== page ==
Nectar of the Godzillas is an ongoing series taking a critical look at the iconic monster and his films.
Godzilla: a name so iconic that even those have never seen one of the films are familiar with it. For many, their first thought is of a man in a suit destroying Tokyo and fighting other monsters. For Director Ishiro Honda, Godzilla was the nightmare of a nation: the consequences of what man had done to his fellow man and a harbinger of what the power of nuclear weapons would do to mankind.
Godzilla opens with a group of sailors on the Eiko-maru, a Japanese freighter off the coast of Edo Island enjoying their time at sea. Something which quickly changes as they are witness to a large flash in the ocean. Director Honda doesn’t shy away from their subsequent deaths. He wants the audience to understand the horrific loss of life. It’s no coincidence that this scene was inspired by the Lucky Dragon incident, where a Japanese fishing boat came too close to a nuclear test site and the crew was contaminated with radiation. Too often, audience members dismiss the Godzilla film franchise as nothing more than men in rubber suits, but from this opening scene, Ishiro Honda gives us a film that cannot simply be dismissed as a B-movie.
Honda wasn’t trying to make a fun monster movie, he was trying to tell a story about the horrors the Japanese went through during the bombings of Hiroshima and Nagasaki. Not only in the macro sense of what the nuclear attacks meant but the reactions of the people in the middle of all of it. From the politicians who’d rather appease Japan’s international allies than help its own citizens, to Dr. Yamane (Takashi Shimura), a paleontologist who wants to capture and study Godzilla, which makes sense from a scientific perspective until you think of the loss of life the monster has caused. It’s not until Godzilla’s major devastating attack on Tokyo where thousands die that Dr. Yamane understands that it’s about the greater good instead of his selfish needs.
But it’s the three lead characters that give us our human perspective in the middle of all this chaos: Hideto Ogata (Akira Takarada), a sea captain for the Nankal Salvage Company, and Emiko Yamane (Momoko Kochi), who unfortunately isn’t much more than a love interest, are part of a love triangle involving Daisuke Serizawa (Akihiki Hirata), a reclusive scientist who is working on a secret that he isn’t ready to show to the world. What could have easily been one of the many melodramas found in old monster movies is what drives the film’s humanity. Honda doesn’t seem interested in the love story itself (after all, the film only has a couple of throw away lines about Ogata and Emiko’s love) but rather uses the character’s established relationships to show us how they’re dealing with a world that can end tomorrow.
Emiko, a woman willing to do anything for the people she cares about, puts the needs of the men around her in front of her own. Only later do we learn that it’s not just the men in her life: she’s willing to lose everything to protect her people. Ogat is a man who wants to help but has no way to do so; a simple man in the middle of an extraordinary situation. No matter how much he wishes he could save everyone and stop the monster he knows he’s as helpless as everyone else. Then there is Serizawa who can save everyone from all this destruction but is afraid of the ramifications.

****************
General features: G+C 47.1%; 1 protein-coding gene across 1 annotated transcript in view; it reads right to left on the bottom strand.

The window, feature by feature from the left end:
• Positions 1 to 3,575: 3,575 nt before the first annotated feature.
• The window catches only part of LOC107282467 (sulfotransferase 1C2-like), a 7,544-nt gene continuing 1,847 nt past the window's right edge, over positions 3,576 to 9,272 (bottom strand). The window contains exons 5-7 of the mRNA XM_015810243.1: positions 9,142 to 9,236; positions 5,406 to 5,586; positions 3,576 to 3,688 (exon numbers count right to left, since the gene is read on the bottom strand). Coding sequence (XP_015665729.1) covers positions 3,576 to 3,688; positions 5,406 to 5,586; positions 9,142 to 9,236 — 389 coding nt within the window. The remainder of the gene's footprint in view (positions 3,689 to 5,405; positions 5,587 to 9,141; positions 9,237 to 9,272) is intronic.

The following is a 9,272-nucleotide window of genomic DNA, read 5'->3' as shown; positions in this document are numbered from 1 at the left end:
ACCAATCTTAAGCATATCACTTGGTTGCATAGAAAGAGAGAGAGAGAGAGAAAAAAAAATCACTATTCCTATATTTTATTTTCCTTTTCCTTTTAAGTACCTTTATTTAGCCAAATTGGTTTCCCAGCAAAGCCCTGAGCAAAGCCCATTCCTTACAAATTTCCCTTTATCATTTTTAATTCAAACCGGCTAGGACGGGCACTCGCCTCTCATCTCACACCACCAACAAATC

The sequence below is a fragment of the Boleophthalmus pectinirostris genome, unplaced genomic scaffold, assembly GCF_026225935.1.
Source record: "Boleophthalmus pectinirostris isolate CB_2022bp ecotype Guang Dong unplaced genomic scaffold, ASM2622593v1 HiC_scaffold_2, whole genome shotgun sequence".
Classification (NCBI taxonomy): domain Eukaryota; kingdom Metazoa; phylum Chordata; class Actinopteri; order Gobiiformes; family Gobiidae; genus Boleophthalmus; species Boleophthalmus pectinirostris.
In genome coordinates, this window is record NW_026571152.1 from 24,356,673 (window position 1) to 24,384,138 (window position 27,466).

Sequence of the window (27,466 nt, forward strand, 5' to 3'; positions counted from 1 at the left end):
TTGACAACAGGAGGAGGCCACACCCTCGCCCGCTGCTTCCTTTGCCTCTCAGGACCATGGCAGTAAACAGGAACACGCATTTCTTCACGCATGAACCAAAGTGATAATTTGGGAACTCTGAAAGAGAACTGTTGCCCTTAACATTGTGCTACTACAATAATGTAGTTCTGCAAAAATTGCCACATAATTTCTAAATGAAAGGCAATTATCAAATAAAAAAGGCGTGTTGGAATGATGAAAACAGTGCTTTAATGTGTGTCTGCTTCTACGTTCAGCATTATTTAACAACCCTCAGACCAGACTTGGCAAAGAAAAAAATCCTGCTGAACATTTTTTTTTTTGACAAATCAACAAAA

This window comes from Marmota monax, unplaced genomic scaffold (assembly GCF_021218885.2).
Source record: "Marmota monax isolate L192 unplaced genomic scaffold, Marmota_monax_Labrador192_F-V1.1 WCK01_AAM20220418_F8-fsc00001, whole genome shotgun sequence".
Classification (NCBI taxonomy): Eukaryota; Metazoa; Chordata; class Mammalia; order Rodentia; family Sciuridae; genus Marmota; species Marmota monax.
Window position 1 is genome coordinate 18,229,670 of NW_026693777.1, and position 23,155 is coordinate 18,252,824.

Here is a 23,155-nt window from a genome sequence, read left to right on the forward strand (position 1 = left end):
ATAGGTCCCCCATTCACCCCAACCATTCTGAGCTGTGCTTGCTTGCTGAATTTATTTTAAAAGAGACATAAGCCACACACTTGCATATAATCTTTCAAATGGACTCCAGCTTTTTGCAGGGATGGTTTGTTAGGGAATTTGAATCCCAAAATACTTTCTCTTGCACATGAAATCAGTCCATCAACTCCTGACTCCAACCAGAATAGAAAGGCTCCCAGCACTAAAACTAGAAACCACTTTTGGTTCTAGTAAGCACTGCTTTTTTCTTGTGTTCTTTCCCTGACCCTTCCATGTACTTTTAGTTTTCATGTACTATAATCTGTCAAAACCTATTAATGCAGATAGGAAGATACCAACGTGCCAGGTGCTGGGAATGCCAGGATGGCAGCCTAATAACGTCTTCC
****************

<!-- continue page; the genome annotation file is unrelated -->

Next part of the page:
Serizawa isn’t our lead, and it’s only about half way into the film that we actually hear him speak, but he’s the film’s most complex character. He’s a man who has found the way to stop Godzilla, but at a cost he’s not willing to pay. Serizawa invents the Oxygen Destroyer, a weapon that kills by disintegrating all the oxygen around it. He instantly understands the ramifications of the governments of the world learning of such a weapon, which is why he decides to hide it until he discovers a use for it that wouldn’t lead to humanity’s demise. He’s a man who’d rather destroy his work and take his life than see people use his creation for evil.
Unfortunately for Serizawa, Godzilla forces his hand. He knows that only he can stop the monster from taking more innocent lives. Thanks to some convincing from Ogata and Emiko, he decides to use the oxygen destroyer to kill the monster, but with one catch: it’s the only time it will ever be used and he must be the one to unleash it. Serizawa knows that the reveal means the world will want to know how he invented such a weapon and, while he may destroy the research, he is still its creator. Unless he sacrifices himself there’s a chance that the oxygen destroyer could fall in the wrong hands. Serizawa feels like Honda’s platonic ideal of humanity: capable of creating the ultimate destroyer, but recognizing the inherent dangers; a man willing to die to save humanity, not just from a monster, but from themselves.
1954, nine years removed from the attacks of Hiroshima and Nagasaki, Godzilla isn’t simply about a monster that comes to town to destroy it. It is about our fear of such a destructive force coming unexpectedly and killing thousands of innocent people, and the fact that humanity is responsible. Godzilla doesn’t come to the surface because he wants to, it’s the use of hydrogen bombs that awaken him. It’s man’s need to create larger, more dangerous weapons that awakens an unstoppable force. The monster is our fault. Nuclear weapons are our fault. We created something that’s sole purpose is our destruction.
Godzilla is about the horrors we have committed and where we are headed as a society, but it’s also about how the best of us—the best version of us—can still stop it all from happening. A film that tells us to do better, be better. It’s a message that continues to be important now. Hopefully we’ll listen.